To give Smith a bit of a break, he wasn't working with the greatest receiving corp in 2011. Vernon Davis is a perennial pro-bowler at TE, but aside from him Michael Crabtree has been a massive letdown, and no other receiver was able to record more than 20 receptions in the entire season (Williams -20, Ginn -19, Walker -19). In attempt to give the offence a few more aerial weapons, the 9ers picked AJ Jenkins at the bottom of the first round in the 2012 draft, as well as adding veterans Randy Moss and Mario Manningham in free agency. The stories of these three have been very mixed coming out of camp, with Jenkins purportedly well behind the curve, but until we get into regular season action it'll be hard to fully evaluate where each of these players are and how well this offence can fit together.

Aldon Smith on course for greatness

Keep an Eye On: Aldon Smith. The outside linebacker was just half a sack short of equalling the NFL rookie record of 14.5 sacks in a season in 2011, and looks set to continue his excellent beginnings with a more in depth role in the defence in 2012. It's scary to look at the stats he recorded when you bare in mind he was nothing more than a situational player for more of the year - just think what he'll do if he's on the field for twice as many snaps... Of course, Smith did actually get stabbed during the off-season, but a little thing like that isn't going to stop him.

Prediction for 2012: In this division, there is little to challenge them. Expect the 9ers to retain the NFC West title with a couple of games to spare, allowing them to focus on the post-season. With Alex Smith still under centre, however, they're yet to find the complete package required to go all the way to Superbowl victory.

Arizona Cardinals (2011: 8-8, 2nd in NFC West, missed playoffs)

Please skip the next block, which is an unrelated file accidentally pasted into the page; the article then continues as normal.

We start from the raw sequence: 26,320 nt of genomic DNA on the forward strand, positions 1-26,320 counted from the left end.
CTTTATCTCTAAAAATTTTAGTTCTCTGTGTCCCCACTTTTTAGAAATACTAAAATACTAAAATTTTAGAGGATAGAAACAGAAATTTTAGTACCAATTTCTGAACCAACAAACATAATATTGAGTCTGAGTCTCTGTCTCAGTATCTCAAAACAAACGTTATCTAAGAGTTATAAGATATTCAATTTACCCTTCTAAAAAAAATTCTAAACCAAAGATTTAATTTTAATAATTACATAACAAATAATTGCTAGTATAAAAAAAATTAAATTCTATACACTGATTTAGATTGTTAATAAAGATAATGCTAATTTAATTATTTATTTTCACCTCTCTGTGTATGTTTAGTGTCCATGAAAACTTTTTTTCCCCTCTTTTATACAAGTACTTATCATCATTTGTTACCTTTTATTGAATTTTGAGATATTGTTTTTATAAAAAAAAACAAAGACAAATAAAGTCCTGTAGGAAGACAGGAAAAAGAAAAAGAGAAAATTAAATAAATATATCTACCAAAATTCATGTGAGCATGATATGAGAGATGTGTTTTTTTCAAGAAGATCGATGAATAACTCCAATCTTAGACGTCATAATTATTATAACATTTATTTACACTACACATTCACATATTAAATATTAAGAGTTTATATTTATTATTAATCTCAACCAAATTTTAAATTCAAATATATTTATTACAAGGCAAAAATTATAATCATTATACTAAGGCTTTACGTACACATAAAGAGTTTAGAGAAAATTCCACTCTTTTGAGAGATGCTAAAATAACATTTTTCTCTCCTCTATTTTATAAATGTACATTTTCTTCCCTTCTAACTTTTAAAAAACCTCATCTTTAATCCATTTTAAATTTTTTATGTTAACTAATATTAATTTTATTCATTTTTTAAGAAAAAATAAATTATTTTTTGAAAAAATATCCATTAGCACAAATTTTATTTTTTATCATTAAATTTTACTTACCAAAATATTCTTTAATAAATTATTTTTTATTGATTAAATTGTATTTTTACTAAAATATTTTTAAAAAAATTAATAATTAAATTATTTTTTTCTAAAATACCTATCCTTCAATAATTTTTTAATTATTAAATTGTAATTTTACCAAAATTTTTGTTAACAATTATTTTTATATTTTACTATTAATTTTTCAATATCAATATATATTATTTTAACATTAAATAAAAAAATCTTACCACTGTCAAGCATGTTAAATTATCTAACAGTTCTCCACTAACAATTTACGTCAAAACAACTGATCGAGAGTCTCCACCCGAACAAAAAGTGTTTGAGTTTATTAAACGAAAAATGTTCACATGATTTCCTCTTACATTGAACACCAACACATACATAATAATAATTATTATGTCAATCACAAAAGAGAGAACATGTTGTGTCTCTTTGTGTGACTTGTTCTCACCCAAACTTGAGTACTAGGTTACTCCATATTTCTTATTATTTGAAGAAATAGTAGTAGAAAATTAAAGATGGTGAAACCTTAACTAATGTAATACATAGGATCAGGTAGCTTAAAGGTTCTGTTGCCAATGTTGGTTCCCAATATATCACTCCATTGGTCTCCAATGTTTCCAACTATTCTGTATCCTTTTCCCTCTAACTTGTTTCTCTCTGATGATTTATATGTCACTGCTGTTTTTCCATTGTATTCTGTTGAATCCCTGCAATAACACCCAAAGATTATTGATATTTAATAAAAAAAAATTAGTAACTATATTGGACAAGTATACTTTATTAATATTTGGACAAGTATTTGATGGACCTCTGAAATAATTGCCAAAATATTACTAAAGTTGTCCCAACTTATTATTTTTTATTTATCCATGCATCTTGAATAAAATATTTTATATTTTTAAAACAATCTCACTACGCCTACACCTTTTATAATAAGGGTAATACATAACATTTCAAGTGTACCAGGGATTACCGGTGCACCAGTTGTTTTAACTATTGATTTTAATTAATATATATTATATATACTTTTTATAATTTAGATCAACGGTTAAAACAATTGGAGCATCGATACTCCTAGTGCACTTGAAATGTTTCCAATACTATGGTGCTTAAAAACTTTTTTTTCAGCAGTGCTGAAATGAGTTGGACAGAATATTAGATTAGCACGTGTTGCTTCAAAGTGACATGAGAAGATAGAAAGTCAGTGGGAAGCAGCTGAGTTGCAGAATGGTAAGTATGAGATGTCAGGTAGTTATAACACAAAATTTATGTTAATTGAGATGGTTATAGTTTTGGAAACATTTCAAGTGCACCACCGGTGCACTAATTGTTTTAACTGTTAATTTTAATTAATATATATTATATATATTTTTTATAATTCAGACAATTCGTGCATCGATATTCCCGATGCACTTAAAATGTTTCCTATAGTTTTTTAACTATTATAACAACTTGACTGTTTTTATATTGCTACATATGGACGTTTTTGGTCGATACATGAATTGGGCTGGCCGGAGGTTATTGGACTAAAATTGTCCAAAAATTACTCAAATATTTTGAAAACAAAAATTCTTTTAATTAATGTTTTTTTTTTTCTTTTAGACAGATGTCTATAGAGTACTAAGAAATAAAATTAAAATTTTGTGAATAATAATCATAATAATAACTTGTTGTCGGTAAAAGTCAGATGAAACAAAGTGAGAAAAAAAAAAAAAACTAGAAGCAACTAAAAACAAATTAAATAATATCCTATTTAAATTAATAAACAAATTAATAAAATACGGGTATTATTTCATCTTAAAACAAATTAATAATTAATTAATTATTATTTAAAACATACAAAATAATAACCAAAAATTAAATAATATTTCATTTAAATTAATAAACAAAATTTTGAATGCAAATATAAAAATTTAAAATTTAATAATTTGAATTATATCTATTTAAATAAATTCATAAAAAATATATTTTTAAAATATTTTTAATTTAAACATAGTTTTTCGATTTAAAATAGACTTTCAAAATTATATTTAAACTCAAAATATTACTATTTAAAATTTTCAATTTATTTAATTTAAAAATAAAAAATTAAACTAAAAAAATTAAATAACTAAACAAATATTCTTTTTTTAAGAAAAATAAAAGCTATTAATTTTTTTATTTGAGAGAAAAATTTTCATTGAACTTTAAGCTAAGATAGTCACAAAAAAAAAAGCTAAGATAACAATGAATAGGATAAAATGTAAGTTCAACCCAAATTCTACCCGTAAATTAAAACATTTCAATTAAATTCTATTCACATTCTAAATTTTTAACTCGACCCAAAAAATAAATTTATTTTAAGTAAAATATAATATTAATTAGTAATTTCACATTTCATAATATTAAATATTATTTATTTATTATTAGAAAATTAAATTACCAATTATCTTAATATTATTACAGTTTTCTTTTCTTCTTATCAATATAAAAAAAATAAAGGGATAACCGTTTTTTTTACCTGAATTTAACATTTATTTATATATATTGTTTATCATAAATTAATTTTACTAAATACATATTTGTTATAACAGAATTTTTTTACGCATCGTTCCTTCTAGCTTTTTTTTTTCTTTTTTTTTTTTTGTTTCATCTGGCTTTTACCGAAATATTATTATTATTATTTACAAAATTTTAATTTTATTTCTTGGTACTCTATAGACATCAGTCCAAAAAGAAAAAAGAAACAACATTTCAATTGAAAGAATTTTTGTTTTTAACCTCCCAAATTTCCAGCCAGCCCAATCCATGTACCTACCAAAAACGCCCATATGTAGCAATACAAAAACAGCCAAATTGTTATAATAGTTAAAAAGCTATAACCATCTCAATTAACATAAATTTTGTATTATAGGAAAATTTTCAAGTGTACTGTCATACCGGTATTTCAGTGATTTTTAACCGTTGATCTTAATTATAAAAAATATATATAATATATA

Orakpo kills NFC West QB picture 1...
Review: The 2011 season was one filled with hope for the Arizona Cardinals. A disappointing 5-11 showing in 2010 was due in no small part to their failure to fill the void left by Kurt Warner's departure, so with the preseason trade for former Eagles QB Kevin Kolb, it was all supposed to get a whole lot better. Combined with the addition of CB Patrick Peterson, arguably the most talented individual in the entire 2011 draft, many were tipping Arizona for a potential NFC West crown and playoff football. That was until they actually started playing. A win in week 1 over the Cam Newton led Carolina Panthers was a good start for the team, despite allowing over 400 passing yards to the rookie, they were able to scrape to victory, with Kolb throwing 309 yards of his own and 2 TDs. From that point though, it was all down hill. 6 defeats in a row followed, and although many of the scorelines were close, they never did enough to win. By week 8, with a 1-6 record, the Kevin Kolb honeymoon period was definitely over, as the QB had recorded just 8 TDs to accompany 8 INTs and 7 fumbles (3 lost). The reigns were handed back over to John Skelton, who led the Cards on somewhat of a comeback, starting with an OT victory vs the Rams (thanks to a spectacular punt return from Peterson) and resulting in a .500 record at the end of week 15 (7-7) - a streak which included 6 wins including victories over the Eagles, Cowboys and 49ers, and just one loss (also to the 9ers). By this time, however, it was too late for the team to really challenge for a playoff spot, and a final day win over the Seahawks was enough to secure 2nd place in the division but nothing more.